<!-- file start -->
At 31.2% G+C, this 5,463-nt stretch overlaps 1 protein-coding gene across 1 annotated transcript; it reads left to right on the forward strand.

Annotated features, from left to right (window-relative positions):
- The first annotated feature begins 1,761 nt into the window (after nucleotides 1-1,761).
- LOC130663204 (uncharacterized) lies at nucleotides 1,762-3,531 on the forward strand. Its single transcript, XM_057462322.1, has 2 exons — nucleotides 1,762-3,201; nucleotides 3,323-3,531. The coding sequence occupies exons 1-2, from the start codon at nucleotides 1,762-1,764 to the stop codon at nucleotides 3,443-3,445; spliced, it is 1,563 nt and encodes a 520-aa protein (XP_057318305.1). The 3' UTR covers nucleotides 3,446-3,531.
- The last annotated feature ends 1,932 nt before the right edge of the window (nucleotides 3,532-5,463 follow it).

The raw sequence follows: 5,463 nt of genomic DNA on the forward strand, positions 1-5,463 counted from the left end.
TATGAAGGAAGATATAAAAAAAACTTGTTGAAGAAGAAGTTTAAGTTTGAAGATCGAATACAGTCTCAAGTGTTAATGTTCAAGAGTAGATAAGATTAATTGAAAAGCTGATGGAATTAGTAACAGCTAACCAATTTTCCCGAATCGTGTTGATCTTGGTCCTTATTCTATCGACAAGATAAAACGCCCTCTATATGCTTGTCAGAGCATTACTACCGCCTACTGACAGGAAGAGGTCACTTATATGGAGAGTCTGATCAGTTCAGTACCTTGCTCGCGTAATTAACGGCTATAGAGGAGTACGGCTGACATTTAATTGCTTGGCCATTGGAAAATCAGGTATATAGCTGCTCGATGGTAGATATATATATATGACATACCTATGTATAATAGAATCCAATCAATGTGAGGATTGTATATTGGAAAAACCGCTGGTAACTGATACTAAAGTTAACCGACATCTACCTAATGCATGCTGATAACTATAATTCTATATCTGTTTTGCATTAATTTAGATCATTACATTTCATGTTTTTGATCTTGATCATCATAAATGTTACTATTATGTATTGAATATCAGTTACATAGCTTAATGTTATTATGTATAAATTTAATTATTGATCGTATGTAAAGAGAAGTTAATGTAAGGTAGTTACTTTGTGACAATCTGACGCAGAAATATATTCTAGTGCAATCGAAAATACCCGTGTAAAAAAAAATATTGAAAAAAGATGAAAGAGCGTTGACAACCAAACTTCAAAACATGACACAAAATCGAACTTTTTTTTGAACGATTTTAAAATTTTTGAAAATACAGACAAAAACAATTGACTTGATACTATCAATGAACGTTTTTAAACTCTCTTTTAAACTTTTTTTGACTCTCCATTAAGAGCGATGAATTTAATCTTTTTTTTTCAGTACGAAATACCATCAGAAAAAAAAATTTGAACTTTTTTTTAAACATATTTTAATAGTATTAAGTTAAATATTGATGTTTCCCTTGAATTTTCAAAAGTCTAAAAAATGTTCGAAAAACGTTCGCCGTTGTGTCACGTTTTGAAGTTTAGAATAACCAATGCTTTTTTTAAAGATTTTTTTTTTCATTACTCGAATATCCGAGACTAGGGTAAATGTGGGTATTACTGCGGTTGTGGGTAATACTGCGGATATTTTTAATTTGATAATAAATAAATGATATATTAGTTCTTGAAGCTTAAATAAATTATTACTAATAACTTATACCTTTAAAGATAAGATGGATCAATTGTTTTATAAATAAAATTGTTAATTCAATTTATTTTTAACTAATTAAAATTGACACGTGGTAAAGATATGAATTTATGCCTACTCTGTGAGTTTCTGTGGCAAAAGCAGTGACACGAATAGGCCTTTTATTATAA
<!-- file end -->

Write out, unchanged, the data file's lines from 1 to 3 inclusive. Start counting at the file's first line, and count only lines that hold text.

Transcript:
At 31.2% G+C, this 5,463-nt stretch overlaps 1 protein-coding gene across 1 annotated transcript; it reads left to right on the forward strand.

Annotated features, from left to right (window-relative positions):
- The first annotated feature begins 1,761 nt into the window (after nucleotides 1-1,761).